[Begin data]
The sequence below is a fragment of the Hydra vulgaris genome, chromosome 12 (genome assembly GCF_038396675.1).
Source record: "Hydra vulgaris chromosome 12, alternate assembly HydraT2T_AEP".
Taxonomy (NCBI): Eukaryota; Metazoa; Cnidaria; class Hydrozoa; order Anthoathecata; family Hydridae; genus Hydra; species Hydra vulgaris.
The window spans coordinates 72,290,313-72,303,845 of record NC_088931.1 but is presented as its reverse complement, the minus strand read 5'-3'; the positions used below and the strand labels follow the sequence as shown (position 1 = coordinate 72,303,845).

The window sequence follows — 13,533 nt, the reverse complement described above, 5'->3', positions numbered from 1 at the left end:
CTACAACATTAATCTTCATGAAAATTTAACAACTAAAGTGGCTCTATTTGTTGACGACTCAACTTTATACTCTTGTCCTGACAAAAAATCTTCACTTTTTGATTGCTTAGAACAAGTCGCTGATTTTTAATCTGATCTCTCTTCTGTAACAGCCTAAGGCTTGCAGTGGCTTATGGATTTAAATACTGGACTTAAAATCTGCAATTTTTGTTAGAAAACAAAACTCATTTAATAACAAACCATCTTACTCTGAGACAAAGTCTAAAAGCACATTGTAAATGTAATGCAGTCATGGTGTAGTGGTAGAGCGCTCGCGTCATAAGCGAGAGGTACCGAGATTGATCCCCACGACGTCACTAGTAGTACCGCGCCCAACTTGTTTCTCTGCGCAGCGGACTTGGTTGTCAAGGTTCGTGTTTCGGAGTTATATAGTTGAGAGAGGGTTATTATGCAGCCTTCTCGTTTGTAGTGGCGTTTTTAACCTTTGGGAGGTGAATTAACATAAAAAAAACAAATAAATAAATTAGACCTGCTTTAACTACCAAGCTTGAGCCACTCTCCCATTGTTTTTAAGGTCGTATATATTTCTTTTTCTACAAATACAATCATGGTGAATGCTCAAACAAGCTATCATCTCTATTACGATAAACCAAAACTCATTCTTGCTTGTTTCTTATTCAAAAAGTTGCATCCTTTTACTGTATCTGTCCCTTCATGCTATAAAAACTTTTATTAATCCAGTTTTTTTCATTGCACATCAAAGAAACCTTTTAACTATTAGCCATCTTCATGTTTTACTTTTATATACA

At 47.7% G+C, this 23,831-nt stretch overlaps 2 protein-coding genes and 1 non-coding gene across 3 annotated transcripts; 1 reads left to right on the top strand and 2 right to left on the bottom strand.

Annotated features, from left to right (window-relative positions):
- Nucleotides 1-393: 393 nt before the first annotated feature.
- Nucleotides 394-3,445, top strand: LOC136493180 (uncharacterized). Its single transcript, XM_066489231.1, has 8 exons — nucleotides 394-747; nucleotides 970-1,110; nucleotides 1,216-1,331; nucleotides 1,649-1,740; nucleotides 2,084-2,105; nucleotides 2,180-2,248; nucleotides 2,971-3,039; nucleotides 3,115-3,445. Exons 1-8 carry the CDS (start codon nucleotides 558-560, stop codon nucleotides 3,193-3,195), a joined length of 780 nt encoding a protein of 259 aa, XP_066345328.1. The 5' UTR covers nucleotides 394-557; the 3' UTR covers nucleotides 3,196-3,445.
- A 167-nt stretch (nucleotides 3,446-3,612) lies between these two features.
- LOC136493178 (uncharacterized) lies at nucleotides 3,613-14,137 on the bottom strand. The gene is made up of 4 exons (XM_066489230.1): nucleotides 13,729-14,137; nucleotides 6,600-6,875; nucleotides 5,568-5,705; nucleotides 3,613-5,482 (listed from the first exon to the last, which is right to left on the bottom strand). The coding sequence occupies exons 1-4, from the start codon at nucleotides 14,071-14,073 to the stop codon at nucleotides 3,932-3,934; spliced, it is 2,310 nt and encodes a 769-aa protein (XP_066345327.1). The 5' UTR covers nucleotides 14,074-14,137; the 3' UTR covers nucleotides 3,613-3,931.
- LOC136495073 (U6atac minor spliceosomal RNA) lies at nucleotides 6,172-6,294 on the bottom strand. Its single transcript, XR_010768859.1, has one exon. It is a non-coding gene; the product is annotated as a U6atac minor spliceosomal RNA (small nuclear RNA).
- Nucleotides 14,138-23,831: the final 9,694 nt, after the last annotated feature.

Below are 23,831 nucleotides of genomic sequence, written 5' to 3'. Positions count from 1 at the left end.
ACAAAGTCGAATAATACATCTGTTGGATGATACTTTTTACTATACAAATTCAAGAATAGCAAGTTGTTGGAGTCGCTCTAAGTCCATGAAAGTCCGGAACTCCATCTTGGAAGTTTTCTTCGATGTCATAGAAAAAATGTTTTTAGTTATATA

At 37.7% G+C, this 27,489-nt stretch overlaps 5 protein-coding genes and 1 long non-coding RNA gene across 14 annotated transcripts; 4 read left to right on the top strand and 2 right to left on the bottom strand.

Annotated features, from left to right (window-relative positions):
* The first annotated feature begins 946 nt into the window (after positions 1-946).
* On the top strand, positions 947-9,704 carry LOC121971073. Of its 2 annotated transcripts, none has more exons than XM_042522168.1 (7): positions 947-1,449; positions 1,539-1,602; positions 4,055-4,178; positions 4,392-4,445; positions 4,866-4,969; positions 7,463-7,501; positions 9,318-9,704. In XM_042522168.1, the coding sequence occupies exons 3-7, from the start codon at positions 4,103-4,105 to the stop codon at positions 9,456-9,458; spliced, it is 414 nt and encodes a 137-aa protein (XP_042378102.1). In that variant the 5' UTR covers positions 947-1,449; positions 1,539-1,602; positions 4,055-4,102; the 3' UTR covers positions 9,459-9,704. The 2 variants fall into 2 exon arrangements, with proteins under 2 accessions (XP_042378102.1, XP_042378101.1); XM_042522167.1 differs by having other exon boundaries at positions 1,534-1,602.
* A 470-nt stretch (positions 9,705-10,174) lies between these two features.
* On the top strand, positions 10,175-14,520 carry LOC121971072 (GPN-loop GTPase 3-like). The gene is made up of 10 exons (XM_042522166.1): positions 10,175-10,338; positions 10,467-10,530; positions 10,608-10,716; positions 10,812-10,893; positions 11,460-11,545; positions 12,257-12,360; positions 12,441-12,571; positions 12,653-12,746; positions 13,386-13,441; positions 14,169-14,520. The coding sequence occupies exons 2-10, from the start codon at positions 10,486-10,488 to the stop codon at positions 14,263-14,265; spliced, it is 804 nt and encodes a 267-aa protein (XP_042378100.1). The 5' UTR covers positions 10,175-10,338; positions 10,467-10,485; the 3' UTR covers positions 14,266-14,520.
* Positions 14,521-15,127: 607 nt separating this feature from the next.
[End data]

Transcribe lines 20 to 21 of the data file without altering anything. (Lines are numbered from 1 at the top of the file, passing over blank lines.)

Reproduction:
* On the top strand, positions 947-9,704 carry LOC121971073. Of its 2 annotated transcripts, none has more exons than XM_042522168.1 (7): positions 947-1,449; positions 1,539-1,602; positions 4,055-4,178; positions 4,392-4,445; positions 4,866-4,969; positions 7,463-7,501; positions 9,318-9,704. In XM_042522168.1, the coding sequence occupies exons 3-7, from the start codon at positions 4,103-4,105 to the stop codon at positions 9,456-9,458; spliced, it is 414 nt and encodes a 137-aa protein (XP_042378102.1). In that variant the 5' UTR covers positions 947-1,449; positions 1,539-1,602; positions 4,055-4,102; the 3' UTR covers positions 9,459-9,704. The 2 variants fall into 2 exon arrangements, with proteins under 2 accessions (XP_042378102.1, XP_042378101.1); XM_042522167.1 differs by having other exon boundaries at positions 1,534-1,602.
* A 470-nt stretch (positions 9,705-10,174) lies between these two features.